8 von 9 Kunden fanden die folgende Rezension hilfreich
HASH(0x92fa76d8) von 5 Sternen Fascinating Portrait of Gay Society 28. Dezember 2014
Von Constant Reader - Veröffentlicht auf Amazon.com
Format: Gebundene Ausgabe
In many ways this book reminds me of the book, Gay New York. Both of them describe gay society in the two cities at approximately the same time in history. From the turn of the twentieth century until the beginning of World War 2 gay life was pretty much accepted and free as long as you weren't outrageous. I find it interesting that many of the Germans in the 1920s were enlightened enough to think homosexuality was part of one's make up as opposed to personal choice. .

My only complaint about this book is that I wish there were more personal stories. I realize the Nazis destroyed many records. However, I wonder if Mr. Beachy could have found more personal histories in the memoirs of Isherwood, Auden, Spender, etc. who spent time in Berlin during this period.

If you are interested in gay history then this is a must for your library.
2 von 2 Kunden fanden die folgende Rezension hilfreich
HASH(0x92fa496c) von 5 Sternen Berlin rescues its relevance in gay identity and fight for freedom. 29. März 2015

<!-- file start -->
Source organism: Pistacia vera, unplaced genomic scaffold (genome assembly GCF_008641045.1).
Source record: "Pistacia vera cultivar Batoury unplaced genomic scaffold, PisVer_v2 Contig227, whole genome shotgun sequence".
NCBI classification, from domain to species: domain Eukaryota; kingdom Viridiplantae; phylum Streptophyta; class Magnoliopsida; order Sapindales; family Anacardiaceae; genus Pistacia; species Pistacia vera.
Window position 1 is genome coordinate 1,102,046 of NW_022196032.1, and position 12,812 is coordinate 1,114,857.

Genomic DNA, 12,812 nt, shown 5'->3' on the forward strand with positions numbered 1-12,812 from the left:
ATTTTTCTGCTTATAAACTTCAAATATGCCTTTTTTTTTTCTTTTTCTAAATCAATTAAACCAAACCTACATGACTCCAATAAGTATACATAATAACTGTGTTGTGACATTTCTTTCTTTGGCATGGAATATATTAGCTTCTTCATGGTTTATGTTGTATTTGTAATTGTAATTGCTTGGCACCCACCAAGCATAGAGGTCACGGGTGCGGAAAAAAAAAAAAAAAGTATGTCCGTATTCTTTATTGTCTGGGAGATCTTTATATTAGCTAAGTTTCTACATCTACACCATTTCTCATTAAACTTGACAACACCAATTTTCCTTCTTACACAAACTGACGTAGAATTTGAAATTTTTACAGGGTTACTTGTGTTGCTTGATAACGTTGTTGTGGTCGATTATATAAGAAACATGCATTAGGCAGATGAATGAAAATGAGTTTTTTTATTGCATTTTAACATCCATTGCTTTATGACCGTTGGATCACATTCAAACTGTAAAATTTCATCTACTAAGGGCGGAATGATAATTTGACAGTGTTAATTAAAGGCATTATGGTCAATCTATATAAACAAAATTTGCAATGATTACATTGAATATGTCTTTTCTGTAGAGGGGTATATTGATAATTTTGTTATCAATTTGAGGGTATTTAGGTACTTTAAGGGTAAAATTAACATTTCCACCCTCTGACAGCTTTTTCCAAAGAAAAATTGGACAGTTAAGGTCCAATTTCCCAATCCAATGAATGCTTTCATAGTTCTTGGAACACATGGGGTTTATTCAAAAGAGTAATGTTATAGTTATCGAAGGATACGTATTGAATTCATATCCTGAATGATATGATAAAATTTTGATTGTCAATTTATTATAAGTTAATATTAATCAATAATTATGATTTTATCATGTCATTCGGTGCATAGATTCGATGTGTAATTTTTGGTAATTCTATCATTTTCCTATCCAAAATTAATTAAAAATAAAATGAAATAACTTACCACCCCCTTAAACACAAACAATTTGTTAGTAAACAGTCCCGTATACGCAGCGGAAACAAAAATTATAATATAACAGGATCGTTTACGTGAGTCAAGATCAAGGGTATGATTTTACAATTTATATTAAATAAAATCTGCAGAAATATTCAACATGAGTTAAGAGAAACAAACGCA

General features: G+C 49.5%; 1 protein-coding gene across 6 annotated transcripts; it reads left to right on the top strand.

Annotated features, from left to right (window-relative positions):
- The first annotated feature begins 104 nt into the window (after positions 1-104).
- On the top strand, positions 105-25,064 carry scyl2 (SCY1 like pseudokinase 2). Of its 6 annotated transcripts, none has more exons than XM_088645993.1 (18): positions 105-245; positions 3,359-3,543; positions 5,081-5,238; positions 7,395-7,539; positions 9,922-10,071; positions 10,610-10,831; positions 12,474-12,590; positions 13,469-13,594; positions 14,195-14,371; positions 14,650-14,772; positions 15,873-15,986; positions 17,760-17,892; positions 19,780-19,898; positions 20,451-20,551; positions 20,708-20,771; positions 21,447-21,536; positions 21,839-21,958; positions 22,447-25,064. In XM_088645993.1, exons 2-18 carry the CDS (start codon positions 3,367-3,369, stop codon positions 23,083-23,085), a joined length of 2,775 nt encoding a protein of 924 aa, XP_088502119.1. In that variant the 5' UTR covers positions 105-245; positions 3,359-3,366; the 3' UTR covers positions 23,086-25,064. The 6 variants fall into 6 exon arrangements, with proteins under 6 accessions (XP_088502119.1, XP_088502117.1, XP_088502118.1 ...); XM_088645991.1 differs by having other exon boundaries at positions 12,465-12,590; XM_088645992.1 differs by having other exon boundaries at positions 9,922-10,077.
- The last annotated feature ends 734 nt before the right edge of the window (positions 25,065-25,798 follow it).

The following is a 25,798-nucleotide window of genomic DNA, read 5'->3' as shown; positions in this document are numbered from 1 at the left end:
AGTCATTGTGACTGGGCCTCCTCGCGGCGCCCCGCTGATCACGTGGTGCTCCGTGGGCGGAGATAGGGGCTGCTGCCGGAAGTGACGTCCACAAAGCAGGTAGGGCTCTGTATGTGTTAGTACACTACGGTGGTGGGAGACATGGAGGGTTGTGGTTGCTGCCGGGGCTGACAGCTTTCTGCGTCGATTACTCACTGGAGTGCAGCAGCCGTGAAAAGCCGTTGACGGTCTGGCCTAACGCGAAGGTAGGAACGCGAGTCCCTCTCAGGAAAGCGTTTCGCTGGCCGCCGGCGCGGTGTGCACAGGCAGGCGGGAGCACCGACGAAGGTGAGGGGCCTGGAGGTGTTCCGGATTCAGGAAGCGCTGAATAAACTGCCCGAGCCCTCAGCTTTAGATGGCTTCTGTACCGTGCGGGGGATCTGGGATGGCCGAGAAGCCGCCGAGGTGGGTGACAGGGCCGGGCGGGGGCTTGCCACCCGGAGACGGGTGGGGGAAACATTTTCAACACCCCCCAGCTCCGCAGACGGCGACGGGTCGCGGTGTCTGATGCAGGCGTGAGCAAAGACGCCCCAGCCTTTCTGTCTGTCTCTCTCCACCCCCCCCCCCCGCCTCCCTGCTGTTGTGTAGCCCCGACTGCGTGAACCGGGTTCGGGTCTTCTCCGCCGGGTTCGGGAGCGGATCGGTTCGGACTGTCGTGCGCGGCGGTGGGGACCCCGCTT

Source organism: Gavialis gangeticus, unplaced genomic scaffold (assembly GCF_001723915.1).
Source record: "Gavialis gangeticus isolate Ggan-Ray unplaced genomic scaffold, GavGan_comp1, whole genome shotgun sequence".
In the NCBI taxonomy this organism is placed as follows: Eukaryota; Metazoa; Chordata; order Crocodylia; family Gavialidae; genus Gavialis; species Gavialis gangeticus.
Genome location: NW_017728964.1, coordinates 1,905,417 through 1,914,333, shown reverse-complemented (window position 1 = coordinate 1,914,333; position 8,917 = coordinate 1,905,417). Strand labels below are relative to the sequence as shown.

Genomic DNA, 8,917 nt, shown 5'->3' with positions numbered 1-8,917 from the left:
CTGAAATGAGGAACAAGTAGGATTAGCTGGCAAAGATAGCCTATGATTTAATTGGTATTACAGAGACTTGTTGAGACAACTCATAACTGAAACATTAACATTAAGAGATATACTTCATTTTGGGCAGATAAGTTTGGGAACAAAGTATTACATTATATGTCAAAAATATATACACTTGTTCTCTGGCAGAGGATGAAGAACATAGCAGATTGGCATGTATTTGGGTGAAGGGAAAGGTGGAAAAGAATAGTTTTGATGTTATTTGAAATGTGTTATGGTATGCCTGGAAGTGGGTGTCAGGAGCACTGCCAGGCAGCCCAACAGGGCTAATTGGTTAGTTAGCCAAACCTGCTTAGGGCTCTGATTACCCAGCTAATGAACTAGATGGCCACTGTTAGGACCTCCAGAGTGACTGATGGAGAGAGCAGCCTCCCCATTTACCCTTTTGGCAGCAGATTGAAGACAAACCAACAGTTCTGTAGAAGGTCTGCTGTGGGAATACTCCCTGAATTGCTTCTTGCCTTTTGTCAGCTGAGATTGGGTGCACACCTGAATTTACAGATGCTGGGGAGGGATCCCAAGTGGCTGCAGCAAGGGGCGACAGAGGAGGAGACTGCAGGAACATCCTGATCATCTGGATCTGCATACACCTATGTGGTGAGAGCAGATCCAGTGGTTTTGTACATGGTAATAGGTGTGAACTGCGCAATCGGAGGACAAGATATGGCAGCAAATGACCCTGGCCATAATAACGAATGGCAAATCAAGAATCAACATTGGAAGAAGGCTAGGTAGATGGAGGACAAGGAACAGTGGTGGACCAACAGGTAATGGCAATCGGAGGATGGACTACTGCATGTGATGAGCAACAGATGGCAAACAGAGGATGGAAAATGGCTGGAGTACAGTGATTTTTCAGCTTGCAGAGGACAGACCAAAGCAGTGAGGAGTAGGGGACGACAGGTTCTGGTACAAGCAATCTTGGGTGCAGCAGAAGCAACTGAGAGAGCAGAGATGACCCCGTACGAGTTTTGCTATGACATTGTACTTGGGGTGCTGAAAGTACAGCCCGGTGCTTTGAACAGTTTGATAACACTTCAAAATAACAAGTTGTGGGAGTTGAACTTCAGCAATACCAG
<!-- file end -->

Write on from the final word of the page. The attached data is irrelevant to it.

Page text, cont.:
Von Ricardo Rohm - Veröffentlicht auf Amazon.com
Format: Gebundene Ausgabe Verifizierter Kauf
Beautifully writen and full of interesting references and curiosities, Gay Berlin rescues the brightness and political relevance of the crucial role the city of Berlin played along the end of the nineteenth and the begining of the twenyieth centuries. Modern identity and LGBT activism has a long history before the north american social movements and Berlin not only pionnered this human rights struggle but also built and designed much of the so-called gay aesthetics and group behaviours which can be found nowadays within urban centres and communities all over the world. It is really an important achievement and also a delightful reading. Enjoy Berlin and Berlin - the book.
1 von 1 Kunden fanden die folgende Rezension hilfreich